With more than 4,500 attendees the floor was buzzing at this years Florida Conference and Deal Making in Orlando and it marked the largest Florida ICSC in more than a decade. Representatives from our Boston and Charlotte offices joined the Florida team at the show and here were a few of their takeaways.
Positive earnings have everyone in a good mood
We’re right on the heels of two weeks of great news coming from retailers. Performance in the 2nd Quarter beat many estimates and for some it was the best they have seen in a decade. While a good chunk of this performance came from improving their omnichannel platforms, they also saw a huge benefit from reinvesting in existing stores and developing real estate strategies to reach more customers. That factor was key and gave an air of optimism throughout the conference.
The Florida economy is on a growth track and retail is keeping pace
Duane Stiller, CEO of Woolbright Development, gave a lively and entertaining discussion on the state of new retail development in Florida. One of the (many) notable takeaways; based on Florida’s current population growth, demand for retail space will increase roughly 4,000,000 SF per year and 75% of that demand will be met from existing inventory.
Residential growth has been quite noticeable
In addition to strong retailer performance, our brokers heard repeated observations on the rapid residential growth Florida has experienced over the last 18 months, and the numbers bear it out. According to government estimates since 2016, Florida’s population has increased 1.7% annually, among the fastest in the country over that time, and it recently passed New York as the 3rd most populous state in the nation. Additionally, per Zillow research, the median home value in Florida has risen 9.2% in the past year and is projected to move even higher in the coming year.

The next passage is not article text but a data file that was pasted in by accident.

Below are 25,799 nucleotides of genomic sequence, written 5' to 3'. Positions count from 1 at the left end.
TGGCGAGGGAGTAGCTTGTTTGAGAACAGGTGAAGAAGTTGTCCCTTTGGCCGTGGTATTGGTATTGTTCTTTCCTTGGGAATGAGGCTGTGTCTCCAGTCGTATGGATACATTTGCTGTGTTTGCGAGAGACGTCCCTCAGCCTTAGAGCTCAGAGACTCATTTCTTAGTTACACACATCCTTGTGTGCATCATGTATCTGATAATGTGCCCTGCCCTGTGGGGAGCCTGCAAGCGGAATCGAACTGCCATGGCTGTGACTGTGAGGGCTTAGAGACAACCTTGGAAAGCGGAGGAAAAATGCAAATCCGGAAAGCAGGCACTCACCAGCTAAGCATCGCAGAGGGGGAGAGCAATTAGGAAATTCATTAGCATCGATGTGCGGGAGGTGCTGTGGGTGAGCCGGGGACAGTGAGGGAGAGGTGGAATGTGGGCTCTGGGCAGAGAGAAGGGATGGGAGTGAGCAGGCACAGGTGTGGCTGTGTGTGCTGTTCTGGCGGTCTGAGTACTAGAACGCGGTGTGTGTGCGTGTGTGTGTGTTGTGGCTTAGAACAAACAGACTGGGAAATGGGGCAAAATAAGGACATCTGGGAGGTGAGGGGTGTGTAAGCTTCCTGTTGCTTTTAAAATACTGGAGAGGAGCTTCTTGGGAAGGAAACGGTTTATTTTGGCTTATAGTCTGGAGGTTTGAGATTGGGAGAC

Retail and Industrial are on a collision course (in a good way)
Ecommerce, click-to-brick, and traditional retailers are devoting an increasing amount of time and resources to finding solutions to the challenge of the “Final Mile.” Traditional industrial real estate, while still in high demand, doesn’t always meet the needs of emerging omnichannel platforms who are looking to get products to consumers in 2 hours rather than 2 days. Retail real estate, with its proximity to both highway infrastructure and population can offer a solution in some circumstances and help return an obsolete site to productive use.